Purpose: The purpose of the randomized clinical study was to scientifically assess which intervention increases passive range of motion most effectively: the indirect tri-planar myofascial release (MFR) technique or the application of hot packs for gleno-humeral joint flexion, extension, and abduction.
Methods: A total of 31 participants from a sample of convenience were randomly assigned to examine whether or not MFR was as effective in increasing range of motion as hot packs. The sample consisted of students at American International College. Students were randomly assigned to two groups: hot pack application (N=13) or MFR technique (N=18). The independent variable was the intervention, either the tri-planar MFR technique or the hot pack application. Group one received the indirect tri-planar MFR technique once for 3min. Group two received one hot pack application for 20min. The dependent variables, passive gleno-humeral shoulder range of motion in shoulder flexion, shoulder extension, and shoulder abduction, were taken pre- and post-intervention for both groups. Data was analyzed through the use of a two-way factorial design with mixed-factors ANOVA.
Results: Prior to conducting the study, inter-rater reliability was established using three testers for goniometric measures. A 2 (type of intervention: hot packs or MFR) by 2 (pre-test or post-test) mixed-factors ANOVA was calculated. Significant increases in range of motion were found for flexion, extension and abduction when comparing pre-test scores to post-test scores. The results of the ANOVA showed that for passive range of motion no differences were found for flexion, extension and abduction between the effectiveness of hot packs and MFR. For each of the dependent variables measured, MFR was shown to be as effective as hot packs in increasing range of motion, supporting the hypothesis.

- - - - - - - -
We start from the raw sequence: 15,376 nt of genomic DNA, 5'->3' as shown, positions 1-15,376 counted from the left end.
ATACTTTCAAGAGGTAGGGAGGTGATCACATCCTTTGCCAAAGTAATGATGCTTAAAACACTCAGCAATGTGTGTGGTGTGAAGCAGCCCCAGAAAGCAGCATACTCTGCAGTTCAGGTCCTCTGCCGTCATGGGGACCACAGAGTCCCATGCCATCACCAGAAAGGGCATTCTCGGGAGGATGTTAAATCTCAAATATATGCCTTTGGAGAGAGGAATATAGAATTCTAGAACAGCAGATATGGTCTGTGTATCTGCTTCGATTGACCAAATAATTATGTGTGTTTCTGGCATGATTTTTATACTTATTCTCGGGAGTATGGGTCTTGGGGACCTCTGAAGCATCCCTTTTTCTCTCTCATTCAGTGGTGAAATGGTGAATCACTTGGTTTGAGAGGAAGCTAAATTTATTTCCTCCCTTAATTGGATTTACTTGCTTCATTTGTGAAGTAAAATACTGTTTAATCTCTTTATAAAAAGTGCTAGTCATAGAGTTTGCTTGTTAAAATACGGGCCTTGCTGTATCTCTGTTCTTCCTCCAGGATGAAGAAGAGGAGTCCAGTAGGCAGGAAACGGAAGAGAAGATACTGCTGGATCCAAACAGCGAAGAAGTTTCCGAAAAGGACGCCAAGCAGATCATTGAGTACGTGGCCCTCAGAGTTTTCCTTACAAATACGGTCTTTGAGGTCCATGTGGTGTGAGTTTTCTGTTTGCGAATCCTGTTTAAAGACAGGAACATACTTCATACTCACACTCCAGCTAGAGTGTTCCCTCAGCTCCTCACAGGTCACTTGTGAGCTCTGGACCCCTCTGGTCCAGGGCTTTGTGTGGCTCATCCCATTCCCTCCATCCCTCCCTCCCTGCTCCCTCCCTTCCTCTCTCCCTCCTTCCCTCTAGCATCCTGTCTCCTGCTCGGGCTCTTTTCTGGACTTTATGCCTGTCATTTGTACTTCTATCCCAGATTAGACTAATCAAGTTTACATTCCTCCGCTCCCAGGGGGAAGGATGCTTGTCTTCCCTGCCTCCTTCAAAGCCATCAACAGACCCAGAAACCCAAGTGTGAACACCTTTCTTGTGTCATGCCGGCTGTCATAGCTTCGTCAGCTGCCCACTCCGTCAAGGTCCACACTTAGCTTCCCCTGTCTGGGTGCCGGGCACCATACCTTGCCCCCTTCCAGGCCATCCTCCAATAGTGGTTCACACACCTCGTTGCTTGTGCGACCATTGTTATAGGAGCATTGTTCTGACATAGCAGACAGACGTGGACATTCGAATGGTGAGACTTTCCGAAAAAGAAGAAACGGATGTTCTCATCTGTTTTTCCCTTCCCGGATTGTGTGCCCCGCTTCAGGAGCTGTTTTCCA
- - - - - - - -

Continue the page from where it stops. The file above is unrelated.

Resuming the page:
Discussion and conclusion: Since there was no significant difference between the types of intervention, both the hot pack application and the MFR technique were found to be equally effective in increasing passive range of motion of the joint in flexion, extension, and abduction of the gleno-humeral joint. The indirect tri-planar intervention could be considered more effective as an intervention in terms of time spent with a patient and the number of patients seen in a 20-min period. No equipment is required to carry out the MFR intervention, whereby using a hot pack requires the hot pack, towels, and a hydraculator unit with the use of the indirect tri-planar intervention, a therapist could treat four to five patients in the time it would take for one standard hot pack treatment of 20min, less the hands-on intervention of the therapist.
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